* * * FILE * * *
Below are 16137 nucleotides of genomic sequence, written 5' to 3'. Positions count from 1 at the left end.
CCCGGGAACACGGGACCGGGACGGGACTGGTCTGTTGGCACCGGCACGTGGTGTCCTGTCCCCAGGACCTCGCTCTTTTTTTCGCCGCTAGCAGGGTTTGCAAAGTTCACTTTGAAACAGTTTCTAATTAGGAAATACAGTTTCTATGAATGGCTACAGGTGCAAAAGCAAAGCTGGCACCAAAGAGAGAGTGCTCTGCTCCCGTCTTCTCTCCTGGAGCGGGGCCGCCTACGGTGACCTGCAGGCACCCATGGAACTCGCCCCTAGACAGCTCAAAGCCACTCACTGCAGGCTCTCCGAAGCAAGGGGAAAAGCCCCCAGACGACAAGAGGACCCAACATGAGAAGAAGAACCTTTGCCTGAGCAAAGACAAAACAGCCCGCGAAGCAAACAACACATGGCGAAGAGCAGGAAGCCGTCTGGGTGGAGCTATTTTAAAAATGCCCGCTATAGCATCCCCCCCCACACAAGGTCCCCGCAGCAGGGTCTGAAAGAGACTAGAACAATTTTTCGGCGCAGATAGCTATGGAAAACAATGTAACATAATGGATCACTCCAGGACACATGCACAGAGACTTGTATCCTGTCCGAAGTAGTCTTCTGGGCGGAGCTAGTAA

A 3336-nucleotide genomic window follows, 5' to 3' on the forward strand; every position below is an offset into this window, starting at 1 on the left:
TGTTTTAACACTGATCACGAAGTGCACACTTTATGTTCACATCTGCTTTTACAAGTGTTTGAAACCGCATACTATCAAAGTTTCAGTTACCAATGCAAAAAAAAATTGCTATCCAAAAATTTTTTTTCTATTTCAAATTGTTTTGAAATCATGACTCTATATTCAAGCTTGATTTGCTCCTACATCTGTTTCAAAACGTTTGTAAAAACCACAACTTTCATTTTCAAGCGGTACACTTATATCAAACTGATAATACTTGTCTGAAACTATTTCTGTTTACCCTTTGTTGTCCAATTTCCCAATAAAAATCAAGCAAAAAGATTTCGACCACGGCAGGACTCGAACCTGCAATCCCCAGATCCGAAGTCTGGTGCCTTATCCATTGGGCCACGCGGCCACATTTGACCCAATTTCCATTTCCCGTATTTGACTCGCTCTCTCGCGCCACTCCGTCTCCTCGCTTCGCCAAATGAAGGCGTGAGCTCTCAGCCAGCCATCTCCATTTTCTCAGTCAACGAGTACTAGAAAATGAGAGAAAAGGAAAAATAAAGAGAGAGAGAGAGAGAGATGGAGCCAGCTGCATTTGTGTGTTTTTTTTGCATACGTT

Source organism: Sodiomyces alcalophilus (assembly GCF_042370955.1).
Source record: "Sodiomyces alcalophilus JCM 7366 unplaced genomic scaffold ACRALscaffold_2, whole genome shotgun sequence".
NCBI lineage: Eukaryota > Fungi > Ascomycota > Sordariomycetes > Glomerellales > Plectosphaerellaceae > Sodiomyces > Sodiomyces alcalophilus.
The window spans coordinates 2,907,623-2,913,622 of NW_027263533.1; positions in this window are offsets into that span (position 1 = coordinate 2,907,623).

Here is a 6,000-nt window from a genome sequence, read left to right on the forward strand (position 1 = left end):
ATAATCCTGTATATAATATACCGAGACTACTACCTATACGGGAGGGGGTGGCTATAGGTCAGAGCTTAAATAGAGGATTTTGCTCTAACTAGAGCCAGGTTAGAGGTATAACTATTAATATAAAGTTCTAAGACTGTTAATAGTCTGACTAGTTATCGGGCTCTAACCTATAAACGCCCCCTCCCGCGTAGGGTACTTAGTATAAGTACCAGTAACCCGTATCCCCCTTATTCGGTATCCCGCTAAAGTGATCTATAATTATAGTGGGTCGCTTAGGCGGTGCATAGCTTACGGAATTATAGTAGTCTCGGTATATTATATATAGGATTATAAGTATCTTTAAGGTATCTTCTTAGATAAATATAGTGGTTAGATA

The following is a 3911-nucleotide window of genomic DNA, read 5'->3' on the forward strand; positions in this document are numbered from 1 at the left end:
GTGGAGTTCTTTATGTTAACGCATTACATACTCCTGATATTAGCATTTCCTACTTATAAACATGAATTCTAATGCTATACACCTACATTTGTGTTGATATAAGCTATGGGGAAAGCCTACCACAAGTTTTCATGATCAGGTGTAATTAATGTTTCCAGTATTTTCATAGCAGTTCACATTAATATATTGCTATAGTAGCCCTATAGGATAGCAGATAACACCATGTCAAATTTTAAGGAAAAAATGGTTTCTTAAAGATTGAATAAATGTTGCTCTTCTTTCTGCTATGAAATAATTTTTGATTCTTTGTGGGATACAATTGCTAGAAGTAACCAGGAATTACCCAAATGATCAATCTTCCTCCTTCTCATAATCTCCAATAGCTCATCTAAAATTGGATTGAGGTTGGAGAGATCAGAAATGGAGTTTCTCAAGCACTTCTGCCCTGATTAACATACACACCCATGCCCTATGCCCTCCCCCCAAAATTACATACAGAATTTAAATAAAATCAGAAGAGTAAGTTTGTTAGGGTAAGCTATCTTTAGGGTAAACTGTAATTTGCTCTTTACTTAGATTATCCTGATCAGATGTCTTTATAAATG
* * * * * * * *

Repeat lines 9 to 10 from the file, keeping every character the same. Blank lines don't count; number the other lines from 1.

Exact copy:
Here is a 6,000-nt window from a genome sequence, read left to right on the forward strand (position 1 = left end):
ATAATCCTGTATATAATATACCGAGACTACTACCTATACGGGAGGGGGTGGCTATAGGTCAGAGCTTAAATAGAGGATTTTGCTCTAACTAGAGCCAGGTTAGAGGTATAACTATTAATATAAAGTTCTAAGACTGTTAATAGTCTGACTAGTTATCGGGCTCTAACCTATAAACGCCCCCTCCCGCGTAGGGTACTTAGTATAAGTACCAGTAACCCGTATCCCCCTTATTCGGTATCCCGCTAAAGTGATCTATAATTATAGTGGGTCGCTTAGGCGGTGCATAGCTTACGGAATTATAGTAGTCTCGGTATATTATATATAGGATTATAAGTATCTTTAAGGTATCTTCTTAGATAAATATAGTGGTTAGATA